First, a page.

Air conditioning used to be a luxury — but as Doris Kim Sung points out in this talk from TEDxUSC, modernized society has become thoroughly air-conditioning reliant.
This is largely a problem of materials, says Sung, a professor at the USC School of Architecture. Many new buildings — especially skyscrapers — are built with floor-to-ceiling windows, which means that the spaces inside are constantly heated by the greenhouse effect and that the windows cannot be opened to let in a breeze. But could there be a smarter material that is better able to regulate inside temperature?
Sung — who studied biology before she became an architect — has given herself the challenge of creating a metal that acts like human skin, in which pores and sweat glands work together to provide cooling. She has created a thermo-bimetal that bends and flexes depending on outside temperature, without using any energy at all. Crafted into interlocking strips, these thermo-bimetals warp in the sun to form a canopy that shades an area, while leaving openings for ventilation. Having tested the strips in installations (check out her sculpture “Bloom”), Sung now imagines using them in the creation of new buildings, as well as in replacement windows that could be fitted into existing ones. Thermo-bimetals could potentially replace curtains and shutters, providing privacy while also lowering air-conditioner reliance.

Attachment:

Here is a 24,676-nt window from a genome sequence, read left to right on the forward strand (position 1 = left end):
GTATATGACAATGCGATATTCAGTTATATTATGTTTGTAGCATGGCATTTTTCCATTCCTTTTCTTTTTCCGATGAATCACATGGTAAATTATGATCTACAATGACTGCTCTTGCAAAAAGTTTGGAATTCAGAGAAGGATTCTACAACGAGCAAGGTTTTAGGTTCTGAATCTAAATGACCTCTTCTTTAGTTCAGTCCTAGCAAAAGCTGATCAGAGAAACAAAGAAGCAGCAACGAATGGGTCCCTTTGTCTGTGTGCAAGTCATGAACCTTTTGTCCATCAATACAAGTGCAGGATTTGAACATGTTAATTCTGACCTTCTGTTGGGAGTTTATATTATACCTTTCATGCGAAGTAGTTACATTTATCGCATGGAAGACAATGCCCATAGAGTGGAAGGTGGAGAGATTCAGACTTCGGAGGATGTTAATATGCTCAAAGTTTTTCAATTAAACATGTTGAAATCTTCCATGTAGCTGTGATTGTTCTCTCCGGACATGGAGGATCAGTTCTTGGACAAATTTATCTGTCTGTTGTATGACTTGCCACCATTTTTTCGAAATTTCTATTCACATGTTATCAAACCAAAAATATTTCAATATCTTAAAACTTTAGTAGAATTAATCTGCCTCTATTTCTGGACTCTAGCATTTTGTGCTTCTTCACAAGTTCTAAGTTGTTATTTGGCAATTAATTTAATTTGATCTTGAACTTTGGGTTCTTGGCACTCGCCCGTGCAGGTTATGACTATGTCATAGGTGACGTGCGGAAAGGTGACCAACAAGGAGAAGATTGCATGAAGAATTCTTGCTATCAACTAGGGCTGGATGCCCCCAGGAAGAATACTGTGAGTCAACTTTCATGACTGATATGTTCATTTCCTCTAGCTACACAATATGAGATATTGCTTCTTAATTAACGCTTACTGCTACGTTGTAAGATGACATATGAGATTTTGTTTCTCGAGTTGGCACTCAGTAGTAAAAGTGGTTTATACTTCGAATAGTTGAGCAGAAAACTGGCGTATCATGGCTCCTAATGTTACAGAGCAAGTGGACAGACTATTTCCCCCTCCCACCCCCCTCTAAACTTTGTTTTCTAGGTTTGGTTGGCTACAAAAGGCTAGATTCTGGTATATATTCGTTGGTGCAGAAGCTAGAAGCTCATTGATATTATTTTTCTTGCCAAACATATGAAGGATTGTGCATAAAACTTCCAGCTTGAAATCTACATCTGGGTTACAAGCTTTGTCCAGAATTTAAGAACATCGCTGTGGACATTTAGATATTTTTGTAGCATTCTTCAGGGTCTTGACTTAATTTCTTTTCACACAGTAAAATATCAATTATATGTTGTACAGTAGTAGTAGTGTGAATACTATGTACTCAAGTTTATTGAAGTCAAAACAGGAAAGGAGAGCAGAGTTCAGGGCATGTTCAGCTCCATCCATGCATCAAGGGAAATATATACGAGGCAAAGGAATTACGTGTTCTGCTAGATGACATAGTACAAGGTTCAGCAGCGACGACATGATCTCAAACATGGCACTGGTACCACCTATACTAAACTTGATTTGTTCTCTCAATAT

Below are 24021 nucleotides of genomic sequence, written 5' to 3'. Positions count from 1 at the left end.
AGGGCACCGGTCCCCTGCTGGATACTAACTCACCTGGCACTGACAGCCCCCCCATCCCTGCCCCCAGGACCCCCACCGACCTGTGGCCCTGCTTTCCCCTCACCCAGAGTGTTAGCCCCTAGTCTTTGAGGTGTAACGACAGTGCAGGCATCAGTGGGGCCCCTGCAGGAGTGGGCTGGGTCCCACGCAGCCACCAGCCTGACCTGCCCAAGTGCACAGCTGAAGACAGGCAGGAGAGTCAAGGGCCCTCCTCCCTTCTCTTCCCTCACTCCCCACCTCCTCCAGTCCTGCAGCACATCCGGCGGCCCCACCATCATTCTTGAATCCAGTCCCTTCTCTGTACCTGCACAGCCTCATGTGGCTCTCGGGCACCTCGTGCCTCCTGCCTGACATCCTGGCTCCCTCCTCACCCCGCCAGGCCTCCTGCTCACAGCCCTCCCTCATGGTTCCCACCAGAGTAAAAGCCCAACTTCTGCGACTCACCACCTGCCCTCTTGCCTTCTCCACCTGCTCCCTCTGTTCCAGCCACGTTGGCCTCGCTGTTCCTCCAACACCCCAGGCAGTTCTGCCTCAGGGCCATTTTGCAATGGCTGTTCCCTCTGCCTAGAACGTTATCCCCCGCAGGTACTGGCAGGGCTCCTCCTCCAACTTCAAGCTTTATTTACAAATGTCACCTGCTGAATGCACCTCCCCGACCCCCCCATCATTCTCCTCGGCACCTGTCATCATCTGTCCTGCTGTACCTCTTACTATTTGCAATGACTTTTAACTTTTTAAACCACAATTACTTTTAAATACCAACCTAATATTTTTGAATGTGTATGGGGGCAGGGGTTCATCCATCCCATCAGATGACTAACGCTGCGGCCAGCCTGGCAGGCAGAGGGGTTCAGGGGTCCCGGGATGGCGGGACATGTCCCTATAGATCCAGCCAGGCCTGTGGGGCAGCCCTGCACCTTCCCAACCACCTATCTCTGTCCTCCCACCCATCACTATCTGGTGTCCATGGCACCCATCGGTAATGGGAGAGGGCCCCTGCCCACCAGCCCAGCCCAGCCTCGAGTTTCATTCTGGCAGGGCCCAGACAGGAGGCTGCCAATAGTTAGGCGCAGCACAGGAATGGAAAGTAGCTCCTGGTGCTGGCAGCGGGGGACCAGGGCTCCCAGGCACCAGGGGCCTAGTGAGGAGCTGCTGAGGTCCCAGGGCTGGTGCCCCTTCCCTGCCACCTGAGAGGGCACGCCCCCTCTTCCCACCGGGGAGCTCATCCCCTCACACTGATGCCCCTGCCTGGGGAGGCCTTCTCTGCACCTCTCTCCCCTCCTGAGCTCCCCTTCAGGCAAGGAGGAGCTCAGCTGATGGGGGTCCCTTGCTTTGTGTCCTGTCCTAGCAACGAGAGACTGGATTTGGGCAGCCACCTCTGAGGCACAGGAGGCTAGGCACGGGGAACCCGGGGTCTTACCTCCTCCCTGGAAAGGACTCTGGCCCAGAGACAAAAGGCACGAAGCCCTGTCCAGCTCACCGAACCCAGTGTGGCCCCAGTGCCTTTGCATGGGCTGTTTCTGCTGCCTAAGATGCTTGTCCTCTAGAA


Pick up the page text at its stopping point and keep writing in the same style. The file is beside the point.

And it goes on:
“When you’re tired of opening and closing those blinds day after day, when you’re on vacation and there’s no one on the weekends to turn off the controls, or when there’s a power outage and there’s no electricity to rely on, these thermo-bimetals will still be working tirelessly, efficiently and endlessly,” says Sung.
To see exactly how these thermo-bimetals work and to hear about how Sung is also taking inspiration from eyelashes and grasshoppers for new materials, watch her talk. Below, a few other TED speakers who also have creative ideas for how to keep us cool.
(Source TED Blog)